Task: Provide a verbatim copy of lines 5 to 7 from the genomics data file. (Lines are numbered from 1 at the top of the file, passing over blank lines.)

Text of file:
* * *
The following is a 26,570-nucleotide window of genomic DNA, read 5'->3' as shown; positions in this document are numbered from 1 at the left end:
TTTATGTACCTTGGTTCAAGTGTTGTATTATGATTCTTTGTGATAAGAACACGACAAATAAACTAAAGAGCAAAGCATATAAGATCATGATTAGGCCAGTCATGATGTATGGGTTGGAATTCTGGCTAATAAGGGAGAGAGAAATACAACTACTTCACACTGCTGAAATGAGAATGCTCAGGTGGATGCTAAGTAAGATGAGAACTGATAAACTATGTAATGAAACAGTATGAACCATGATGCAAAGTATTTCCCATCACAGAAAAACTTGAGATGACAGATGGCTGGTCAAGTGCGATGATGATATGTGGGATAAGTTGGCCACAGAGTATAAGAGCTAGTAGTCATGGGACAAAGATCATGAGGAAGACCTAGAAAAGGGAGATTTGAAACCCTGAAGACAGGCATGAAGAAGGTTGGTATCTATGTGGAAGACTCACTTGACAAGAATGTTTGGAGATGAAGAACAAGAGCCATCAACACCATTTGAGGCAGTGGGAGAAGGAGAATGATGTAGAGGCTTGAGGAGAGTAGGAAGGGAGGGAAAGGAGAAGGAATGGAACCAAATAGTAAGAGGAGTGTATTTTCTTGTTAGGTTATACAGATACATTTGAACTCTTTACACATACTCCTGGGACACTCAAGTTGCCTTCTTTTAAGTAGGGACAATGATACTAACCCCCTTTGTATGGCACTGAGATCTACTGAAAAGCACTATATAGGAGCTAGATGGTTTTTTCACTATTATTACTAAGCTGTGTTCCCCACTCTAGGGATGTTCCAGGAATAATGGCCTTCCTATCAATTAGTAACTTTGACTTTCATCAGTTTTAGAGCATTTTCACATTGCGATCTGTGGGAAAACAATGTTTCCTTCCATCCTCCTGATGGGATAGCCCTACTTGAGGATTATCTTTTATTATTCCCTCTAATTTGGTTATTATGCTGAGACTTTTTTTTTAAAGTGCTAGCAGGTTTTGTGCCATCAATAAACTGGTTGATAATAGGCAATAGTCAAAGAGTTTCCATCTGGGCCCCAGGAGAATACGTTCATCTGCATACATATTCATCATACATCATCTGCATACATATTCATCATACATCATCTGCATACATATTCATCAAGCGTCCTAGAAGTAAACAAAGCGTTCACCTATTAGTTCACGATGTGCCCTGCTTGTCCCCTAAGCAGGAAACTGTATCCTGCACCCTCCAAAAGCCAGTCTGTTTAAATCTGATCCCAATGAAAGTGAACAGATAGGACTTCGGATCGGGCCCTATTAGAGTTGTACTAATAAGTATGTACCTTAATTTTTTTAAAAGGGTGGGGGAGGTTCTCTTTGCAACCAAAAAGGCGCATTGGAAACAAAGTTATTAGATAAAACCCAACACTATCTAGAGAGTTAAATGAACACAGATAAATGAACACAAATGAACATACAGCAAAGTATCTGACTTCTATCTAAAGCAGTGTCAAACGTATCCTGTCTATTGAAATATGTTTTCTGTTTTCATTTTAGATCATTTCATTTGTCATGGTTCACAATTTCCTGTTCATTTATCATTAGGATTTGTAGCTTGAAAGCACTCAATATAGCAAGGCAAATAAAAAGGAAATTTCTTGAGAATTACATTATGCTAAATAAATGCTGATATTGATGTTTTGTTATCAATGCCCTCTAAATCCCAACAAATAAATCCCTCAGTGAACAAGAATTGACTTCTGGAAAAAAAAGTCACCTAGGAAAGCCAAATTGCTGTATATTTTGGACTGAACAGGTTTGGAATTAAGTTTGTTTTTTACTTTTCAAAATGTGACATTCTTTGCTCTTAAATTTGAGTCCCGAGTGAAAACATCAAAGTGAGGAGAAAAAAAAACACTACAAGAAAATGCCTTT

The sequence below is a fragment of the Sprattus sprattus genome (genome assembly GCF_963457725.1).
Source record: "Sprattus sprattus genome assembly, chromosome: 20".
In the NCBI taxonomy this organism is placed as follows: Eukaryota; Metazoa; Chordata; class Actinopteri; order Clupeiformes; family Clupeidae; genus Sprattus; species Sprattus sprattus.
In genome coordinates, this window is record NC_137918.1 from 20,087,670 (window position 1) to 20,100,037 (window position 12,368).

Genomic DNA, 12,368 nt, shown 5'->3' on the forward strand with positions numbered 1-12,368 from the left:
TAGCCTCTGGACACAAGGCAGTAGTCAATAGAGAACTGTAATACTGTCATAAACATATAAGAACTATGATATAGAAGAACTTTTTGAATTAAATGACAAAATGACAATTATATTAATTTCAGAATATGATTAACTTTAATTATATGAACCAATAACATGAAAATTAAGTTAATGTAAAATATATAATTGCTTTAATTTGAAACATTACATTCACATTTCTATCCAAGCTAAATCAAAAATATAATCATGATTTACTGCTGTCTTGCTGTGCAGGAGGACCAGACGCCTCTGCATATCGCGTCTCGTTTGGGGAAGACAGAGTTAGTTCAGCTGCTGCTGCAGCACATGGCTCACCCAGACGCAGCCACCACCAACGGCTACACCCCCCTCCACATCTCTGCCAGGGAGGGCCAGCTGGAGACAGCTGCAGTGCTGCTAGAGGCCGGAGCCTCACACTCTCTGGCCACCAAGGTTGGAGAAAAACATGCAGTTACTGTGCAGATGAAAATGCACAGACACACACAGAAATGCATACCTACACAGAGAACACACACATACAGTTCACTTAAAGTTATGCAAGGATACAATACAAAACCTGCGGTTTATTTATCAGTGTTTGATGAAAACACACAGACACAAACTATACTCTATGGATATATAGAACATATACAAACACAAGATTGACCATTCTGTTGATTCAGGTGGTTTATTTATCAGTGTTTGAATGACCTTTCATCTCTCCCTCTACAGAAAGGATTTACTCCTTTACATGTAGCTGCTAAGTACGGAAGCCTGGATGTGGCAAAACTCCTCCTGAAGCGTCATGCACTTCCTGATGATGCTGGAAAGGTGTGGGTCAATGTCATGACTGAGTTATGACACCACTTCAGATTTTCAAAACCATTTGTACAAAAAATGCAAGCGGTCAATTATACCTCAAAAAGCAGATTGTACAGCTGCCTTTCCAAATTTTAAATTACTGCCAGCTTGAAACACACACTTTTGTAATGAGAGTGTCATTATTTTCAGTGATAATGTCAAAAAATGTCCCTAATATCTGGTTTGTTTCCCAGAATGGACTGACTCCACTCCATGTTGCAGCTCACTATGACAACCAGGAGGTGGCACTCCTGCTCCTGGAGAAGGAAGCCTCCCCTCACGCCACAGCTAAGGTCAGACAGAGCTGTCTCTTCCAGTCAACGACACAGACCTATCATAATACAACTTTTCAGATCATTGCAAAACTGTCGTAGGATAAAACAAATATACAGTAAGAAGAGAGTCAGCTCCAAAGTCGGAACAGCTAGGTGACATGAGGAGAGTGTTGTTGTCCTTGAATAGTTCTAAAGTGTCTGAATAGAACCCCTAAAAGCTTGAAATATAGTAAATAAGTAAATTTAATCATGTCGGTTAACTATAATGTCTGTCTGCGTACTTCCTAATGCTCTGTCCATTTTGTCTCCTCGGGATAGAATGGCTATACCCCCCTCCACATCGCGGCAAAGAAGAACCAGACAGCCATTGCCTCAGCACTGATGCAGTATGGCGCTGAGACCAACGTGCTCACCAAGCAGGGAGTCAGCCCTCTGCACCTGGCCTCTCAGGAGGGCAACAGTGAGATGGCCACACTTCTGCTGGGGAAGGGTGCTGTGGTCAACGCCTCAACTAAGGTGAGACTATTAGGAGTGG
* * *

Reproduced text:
In the NCBI taxonomy this organism is placed as follows: Eukaryota; Metazoa; Chordata; class Actinopteri; order Clupeiformes; family Clupeidae; genus Sprattus; species Sprattus sprattus.
In genome coordinates, this window is record NC_137918.1 from 20,087,670 (window position 1) to 20,100,037 (window position 12,368).

Genomic DNA, 12,368 nt, shown 5'->3' on the forward strand with positions numbered 1-12,368 from the left: